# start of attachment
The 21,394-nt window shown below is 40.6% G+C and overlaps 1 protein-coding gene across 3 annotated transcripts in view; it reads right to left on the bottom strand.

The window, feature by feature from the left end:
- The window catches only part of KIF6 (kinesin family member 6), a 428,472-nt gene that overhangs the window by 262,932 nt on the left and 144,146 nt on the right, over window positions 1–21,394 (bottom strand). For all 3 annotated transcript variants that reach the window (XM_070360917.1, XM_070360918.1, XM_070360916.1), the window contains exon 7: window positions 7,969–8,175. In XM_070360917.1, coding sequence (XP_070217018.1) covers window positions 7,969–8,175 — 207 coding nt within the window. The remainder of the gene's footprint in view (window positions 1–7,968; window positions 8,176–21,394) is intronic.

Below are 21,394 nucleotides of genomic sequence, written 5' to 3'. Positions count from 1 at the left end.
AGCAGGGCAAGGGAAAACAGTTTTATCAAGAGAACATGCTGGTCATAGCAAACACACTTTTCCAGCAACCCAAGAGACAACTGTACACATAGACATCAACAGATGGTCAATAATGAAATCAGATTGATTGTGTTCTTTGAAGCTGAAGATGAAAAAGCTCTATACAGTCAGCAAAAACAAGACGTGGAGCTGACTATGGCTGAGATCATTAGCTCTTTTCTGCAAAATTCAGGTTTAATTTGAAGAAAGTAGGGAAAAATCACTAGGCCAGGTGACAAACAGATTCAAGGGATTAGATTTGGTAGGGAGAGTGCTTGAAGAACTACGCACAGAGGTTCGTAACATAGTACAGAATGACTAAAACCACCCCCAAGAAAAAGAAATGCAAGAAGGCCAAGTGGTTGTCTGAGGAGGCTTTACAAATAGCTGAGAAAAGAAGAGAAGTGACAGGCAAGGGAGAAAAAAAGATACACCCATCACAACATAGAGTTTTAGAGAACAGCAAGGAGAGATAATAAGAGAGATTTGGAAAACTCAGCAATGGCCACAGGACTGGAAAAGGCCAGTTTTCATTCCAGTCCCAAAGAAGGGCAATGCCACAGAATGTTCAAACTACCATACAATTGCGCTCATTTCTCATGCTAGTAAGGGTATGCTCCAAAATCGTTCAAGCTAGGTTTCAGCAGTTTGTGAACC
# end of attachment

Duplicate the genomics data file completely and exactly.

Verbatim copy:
The 21,394-nt window shown below is 40.6% G+C and overlaps 1 protein-coding gene across 3 annotated transcripts in view; it reads right to left on the bottom strand.

The window, feature by feature from the left end:
- The window catches only part of KIF6 (kinesin family member 6), a 428,472-nt gene that overhangs the window by 262,932 nt on the left and 144,146 nt on the right, over window positions 1–21,394 (bottom strand). For all 3 annotated transcript variants that reach the window (XM_070360917.1, XM_070360918.1, XM_070360916.1), the window contains exon 7: window positions 7,969–8,175. In XM_070360917.1, coding sequence (XP_070217018.1) covers window positions 7,969–8,175 — 207 coding nt within the window. The remainder of the gene's footprint in view (window positions 1–7,968; window positions 8,176–21,394) is intronic.

Below are 21,394 nucleotides of genomic sequence, written 5' to 3'. Positions count from 1 at the left end.
AGCAGGGCAAGGGAAAACAGTTTTATCAAGAGAACATGCTGGTCATAGCAAACACACTTTTCCAGCAACCCAAGAGACAACTGTACACATAGACATCAACAGATGGTCAATAATGAAATCAGATTGATTGTGTTCTTTGAAGCTGAAGATGAAAAAGCTCTATACAGTCAGCAAAAACAAGACGTGGAGCTGACTATGGCTGAGATCATTAGCTCTTTTCTGCAAAATTCAGGTTTAATTTGAAGAAAGTAGGGAAAAATCACTAGGCCAGGTGACAAACAGATTCAAGGGATTAGATTTGGTAGGGAGAGTGCTTGAAGAACTACGCACAGAGGTTCGTAACATAGTACAGAATGACTAAAACCACCCCCAAGAAAAAGAAATGCAAGAAGGCCAAGTGGTTGTCTGAGGAGGCTTTACAAATAGCTGAGAAAAGAAGAGAAGTGACAGGCAAGGGAGAAAAAAAGATACACCCATCACAACATAGAGTTTTAGAGAACAGCAAGGAGAGATAATAAGAGAGATTTGGAAAACTCAGCAATGGCCACAGGACTGGAAAAGGCCAGTTTTCATTCCAGTCCCAAAGAAGGGCAATGCCACAGAATGTTCAAACTACCATACAATTGCGCTCATTTCTCATGCTAGTAAGGGTATGCTCCAAAATCGTTCAAGCTAGGTTTCAGCAGTTTGTGAACC